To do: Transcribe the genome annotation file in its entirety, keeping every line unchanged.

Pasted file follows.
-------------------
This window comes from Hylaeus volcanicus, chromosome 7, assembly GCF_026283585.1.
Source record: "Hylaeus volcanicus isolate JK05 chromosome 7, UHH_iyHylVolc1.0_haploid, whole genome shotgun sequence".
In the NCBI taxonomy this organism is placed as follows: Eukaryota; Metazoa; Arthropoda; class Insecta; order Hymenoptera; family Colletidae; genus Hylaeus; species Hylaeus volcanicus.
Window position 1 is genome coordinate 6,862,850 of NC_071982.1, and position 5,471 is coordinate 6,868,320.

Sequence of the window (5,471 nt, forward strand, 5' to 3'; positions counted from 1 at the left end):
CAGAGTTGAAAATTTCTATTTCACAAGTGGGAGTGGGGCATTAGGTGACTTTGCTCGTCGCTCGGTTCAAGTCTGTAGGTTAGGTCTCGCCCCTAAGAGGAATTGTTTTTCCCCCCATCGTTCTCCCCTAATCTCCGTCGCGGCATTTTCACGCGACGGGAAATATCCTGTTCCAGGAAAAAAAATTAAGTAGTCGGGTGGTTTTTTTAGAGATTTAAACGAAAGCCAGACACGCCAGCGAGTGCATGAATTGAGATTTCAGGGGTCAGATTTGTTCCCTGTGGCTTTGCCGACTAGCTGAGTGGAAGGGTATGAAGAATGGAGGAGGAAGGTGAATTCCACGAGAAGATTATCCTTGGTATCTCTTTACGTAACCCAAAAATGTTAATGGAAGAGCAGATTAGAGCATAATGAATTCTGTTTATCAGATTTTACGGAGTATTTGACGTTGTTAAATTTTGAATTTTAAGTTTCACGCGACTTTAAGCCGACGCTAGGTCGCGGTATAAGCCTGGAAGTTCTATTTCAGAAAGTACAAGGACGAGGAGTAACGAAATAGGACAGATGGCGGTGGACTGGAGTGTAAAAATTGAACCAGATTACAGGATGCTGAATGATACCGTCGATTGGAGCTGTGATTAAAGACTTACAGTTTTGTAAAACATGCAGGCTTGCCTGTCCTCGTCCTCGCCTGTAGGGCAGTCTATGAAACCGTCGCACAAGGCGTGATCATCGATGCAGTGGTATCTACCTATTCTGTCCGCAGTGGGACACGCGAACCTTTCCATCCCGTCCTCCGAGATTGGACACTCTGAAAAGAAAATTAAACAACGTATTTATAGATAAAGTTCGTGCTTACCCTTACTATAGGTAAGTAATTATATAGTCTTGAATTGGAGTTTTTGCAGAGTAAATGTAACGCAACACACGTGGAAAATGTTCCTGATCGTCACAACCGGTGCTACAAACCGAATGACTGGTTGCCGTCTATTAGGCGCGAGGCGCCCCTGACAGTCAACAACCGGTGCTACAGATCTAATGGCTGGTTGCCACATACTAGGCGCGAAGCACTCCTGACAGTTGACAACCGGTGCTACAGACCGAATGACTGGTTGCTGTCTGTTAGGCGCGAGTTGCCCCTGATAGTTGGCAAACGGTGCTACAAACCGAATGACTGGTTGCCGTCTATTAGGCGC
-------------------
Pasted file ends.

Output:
This window comes from Hylaeus volcanicus, chromosome 7, assembly GCF_026283585.1.
Source record: "Hylaeus volcanicus isolate JK05 chromosome 7, UHH_iyHylVolc1.0_haploid, whole genome shotgun sequence".
In the NCBI taxonomy this organism is placed as follows: Eukaryota; Metazoa; Arthropoda; class Insecta; order Hymenoptera; family Colletidae; genus Hylaeus; species Hylaeus volcanicus.
Window position 1 is genome coordinate 6,862,850 of NC_071982.1, and position 5,471 is coordinate 6,868,320.

Sequence of the window (5,471 nt, forward strand, 5' to 3'; positions counted from 1 at the left end):
CAGAGTTGAAAATTTCTATTTCACAAGTGGGAGTGGGGCATTAGGTGACTTTGCTCGTCGCTCGGTTCAAGTCTGTAGGTTAGGTCTCGCCCCTAAGAGGAATTGTTTTTCCCCCCATCGTTCTCCCCTAATCTCCGTCGCGGCATTTTCACGCGACGGGAAATATCCTGTTCCAGGAAAAAAAATTAAGTAGTCGGGTGGTTTTTTTAGAGATTTAAACGAAAGCCAGACACGCCAGCGAGTGCATGAATTGAGATTTCAGGGGTCAGATTTGTTCCCTGTGGCTTTGCCGACTAGCTGAGTGGAAGGGTATGAAGAATGGAGGAGGAAGGTGAATTCCACGAGAAGATTATCCTTGGTATCTCTTTACGTAACCCAAAAATGTTAATGGAAGAGCAGATTAGAGCATAATGAATTCTGTTTATCAGATTTTACGGAGTATTTGACGTTGTTAAATTTTGAATTTTAAGTTTCACGCGACTTTAAGCCGACGCTAGGTCGCGGTATAAGCCTGGAAGTTCTATTTCAGAAAGTACAAGGACGAGGAGTAACGAAATAGGACAGATGGCGGTGGACTGGAGTGTAAAAATTGAACCAGATTACAGGATGCTGAATGATACCGTCGATTGGAGCTGTGATTAAAGACTTACAGTTTTGTAAAACATGCAGGCTTGCCTGTCCTCGTCCTCGCCTGTAGGGCAGTCTATGAAACCGTCGCACAAGGCGTGATCATCGATGCAGTGGTATCTACCTATTCTGTCCGCAGTGGGACACGCGAACCTTTCCATCCCGTCCTCCGAGATTGGACACTCTGAAAAGAAAATTAAACAACGTATTTATAGATAAAGTTCGTGCTTACCCTTACTATAGGTAAGTAATTATATAGTCTTGAATTGGAGTTTTTGCAGAGTAAATGTAACGCAACACACGTGGAAAATGTTCCTGATCGTCACAACCGGTGCTACAAACCGAATGACTGGTTGCCGTCTATTAGGCGCGAGGCGCCCCTGACAGTCAACAACCGGTGCTACAGATCTAATGGCTGGTTGCCACATACTAGGCGCGAAGCACTCCTGACAGTTGACAACCGGTGCTACAGACCGAATGACTGGTTGCTGTCTGTTAGGCGCGAGTTGCCCCTGATAGTTGGCAAACGGTGCTACAAACCGAATGACTGGTTGCCGTCTATTAGGCGC